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I’ve used the Click to Tweet plugin (by CoSchedule) for years on my own blog and also client projects. This particular one is available for WordPress sites – like this one. But I’ve seen similar setups on other sites, including Sitecore and others. Some of the content strategies discussed here apply for any CMS but the technical setup is specific to WordPress.
What is the Click to Tweet plugin?
The Click to Tweet plugin allows you add callouts within your content that readers can then choose to tweet by simply clicking once.
Here’s an example:
To add that Click to Tweet pullouts, I simply clicked the Twitter bird in the top of the WordPress editor that I’m writing in. Note that I use the WordPress classic editor – through the WordPress Classic Editor plugin – as I’m not a fan of the Block Editor.
Why to add Click to Tweet CTAs in your content
There are several reasons why I like adding embedded tweets into articles.
It breaks up the flow of the content. Even if nobody ever clicks on the pullout, it still offers a visual break and makes the copy stand out visually from just paragraph after paragraph.
That’s one reason I try to not just have the tweet repeat a prior sentence. Work it into the story like it fits and isn’t just a repeat. That can be a problem of course when one person writers the copy and another adds the web components like tweets. When the writers work directly in the CMS this can just be build into their workflow. Have a sentence that could be a great tweet or is quoting somebody, work it in as a embedded tweet that people can share.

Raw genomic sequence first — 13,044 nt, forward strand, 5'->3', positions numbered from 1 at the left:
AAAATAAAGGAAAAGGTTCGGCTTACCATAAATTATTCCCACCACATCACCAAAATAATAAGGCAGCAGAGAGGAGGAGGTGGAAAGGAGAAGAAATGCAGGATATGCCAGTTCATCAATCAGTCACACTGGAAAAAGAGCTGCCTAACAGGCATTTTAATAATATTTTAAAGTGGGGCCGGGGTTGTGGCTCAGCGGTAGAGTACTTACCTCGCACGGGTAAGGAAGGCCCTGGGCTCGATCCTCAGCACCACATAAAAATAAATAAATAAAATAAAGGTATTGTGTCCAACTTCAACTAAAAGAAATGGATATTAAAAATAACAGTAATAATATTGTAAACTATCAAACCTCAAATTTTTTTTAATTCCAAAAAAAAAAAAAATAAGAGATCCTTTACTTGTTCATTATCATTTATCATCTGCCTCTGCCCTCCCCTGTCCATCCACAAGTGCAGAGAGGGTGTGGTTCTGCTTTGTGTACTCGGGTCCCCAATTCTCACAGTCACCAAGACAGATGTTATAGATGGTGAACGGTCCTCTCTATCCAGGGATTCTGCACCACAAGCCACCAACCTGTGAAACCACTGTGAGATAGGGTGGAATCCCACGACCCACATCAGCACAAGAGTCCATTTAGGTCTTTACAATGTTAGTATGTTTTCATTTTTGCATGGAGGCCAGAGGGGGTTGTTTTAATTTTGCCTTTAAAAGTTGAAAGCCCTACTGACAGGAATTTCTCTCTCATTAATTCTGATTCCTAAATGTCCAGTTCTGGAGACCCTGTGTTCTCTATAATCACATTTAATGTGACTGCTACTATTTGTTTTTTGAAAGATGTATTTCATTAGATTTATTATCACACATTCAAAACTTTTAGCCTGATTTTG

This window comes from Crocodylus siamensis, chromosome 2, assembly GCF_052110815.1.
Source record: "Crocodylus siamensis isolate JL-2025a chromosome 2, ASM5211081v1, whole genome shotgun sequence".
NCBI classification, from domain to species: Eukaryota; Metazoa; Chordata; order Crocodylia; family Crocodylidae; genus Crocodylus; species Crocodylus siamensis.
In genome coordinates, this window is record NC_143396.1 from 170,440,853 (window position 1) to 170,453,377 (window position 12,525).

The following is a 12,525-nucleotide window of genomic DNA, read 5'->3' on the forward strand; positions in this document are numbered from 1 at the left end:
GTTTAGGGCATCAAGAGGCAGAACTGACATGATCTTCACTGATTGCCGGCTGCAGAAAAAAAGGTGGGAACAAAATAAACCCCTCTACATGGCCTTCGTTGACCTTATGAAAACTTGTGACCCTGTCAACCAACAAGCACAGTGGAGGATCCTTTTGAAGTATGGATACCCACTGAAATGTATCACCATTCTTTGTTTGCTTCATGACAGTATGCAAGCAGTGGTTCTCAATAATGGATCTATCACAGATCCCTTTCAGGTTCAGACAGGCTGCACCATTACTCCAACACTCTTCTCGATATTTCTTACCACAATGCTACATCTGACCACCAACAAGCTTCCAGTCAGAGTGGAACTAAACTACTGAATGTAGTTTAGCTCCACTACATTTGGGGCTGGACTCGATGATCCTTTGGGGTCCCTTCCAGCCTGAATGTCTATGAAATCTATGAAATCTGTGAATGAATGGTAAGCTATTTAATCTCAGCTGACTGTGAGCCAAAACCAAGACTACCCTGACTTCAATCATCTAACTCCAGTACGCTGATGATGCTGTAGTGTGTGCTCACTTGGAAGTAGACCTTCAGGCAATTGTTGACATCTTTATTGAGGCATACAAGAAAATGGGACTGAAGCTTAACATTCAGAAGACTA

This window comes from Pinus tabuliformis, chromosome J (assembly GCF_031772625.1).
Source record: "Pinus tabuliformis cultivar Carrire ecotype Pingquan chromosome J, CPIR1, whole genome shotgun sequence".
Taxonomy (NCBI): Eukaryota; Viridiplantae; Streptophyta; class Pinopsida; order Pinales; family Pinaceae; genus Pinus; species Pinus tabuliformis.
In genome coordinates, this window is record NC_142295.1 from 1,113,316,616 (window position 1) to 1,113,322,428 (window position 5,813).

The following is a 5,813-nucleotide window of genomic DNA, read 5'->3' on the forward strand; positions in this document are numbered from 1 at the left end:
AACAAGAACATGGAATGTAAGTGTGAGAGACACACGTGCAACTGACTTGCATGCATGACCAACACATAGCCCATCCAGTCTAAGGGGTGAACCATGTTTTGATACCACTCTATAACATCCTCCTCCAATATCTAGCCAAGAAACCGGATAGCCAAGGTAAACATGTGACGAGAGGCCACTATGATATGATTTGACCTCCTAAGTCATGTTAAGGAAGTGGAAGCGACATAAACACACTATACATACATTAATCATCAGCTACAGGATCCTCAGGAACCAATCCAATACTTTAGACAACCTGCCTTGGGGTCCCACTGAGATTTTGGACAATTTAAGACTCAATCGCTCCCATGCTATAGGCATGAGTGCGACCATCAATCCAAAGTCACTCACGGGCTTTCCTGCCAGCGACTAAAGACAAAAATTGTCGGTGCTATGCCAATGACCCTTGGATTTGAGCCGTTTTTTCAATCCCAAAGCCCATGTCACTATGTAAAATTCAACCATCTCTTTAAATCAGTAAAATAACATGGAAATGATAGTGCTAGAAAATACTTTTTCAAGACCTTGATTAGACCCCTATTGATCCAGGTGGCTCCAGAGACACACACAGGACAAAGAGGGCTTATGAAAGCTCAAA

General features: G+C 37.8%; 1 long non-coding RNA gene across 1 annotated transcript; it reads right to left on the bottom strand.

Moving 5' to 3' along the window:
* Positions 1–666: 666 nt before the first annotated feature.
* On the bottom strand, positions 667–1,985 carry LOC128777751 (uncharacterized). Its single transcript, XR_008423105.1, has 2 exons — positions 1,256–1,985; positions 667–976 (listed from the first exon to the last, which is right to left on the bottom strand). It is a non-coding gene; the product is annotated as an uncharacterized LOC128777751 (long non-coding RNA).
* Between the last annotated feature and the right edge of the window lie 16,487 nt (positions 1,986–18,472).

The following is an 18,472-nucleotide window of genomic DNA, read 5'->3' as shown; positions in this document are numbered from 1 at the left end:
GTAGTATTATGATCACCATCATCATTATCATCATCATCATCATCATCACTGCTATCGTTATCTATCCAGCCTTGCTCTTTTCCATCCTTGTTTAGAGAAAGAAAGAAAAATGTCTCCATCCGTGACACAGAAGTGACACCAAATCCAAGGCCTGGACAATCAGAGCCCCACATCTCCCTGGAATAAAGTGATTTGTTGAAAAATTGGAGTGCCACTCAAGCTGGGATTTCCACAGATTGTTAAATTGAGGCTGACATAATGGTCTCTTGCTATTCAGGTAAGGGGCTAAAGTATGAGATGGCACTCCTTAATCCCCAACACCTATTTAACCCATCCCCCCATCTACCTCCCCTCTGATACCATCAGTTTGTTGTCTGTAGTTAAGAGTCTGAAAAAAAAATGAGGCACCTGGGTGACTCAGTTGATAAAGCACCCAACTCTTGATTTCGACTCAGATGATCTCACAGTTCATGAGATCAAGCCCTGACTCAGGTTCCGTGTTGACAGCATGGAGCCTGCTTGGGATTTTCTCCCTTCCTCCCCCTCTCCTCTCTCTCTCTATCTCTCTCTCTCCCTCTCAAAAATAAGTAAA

If you quote somebody, make sure to add their Twitter handle so they can see that they were quoted and somebody tweeted their quote. When I get tagged from media mentions I usually retweet those people.
Embedded tweets can help with amplification of your content. Anytime somebody shares our content that add possibilities for more people to read it. I say possibilities because nothing is guaranteed. Even when people are influencers. Not all so-called influencers have audiences that actually are clicking over.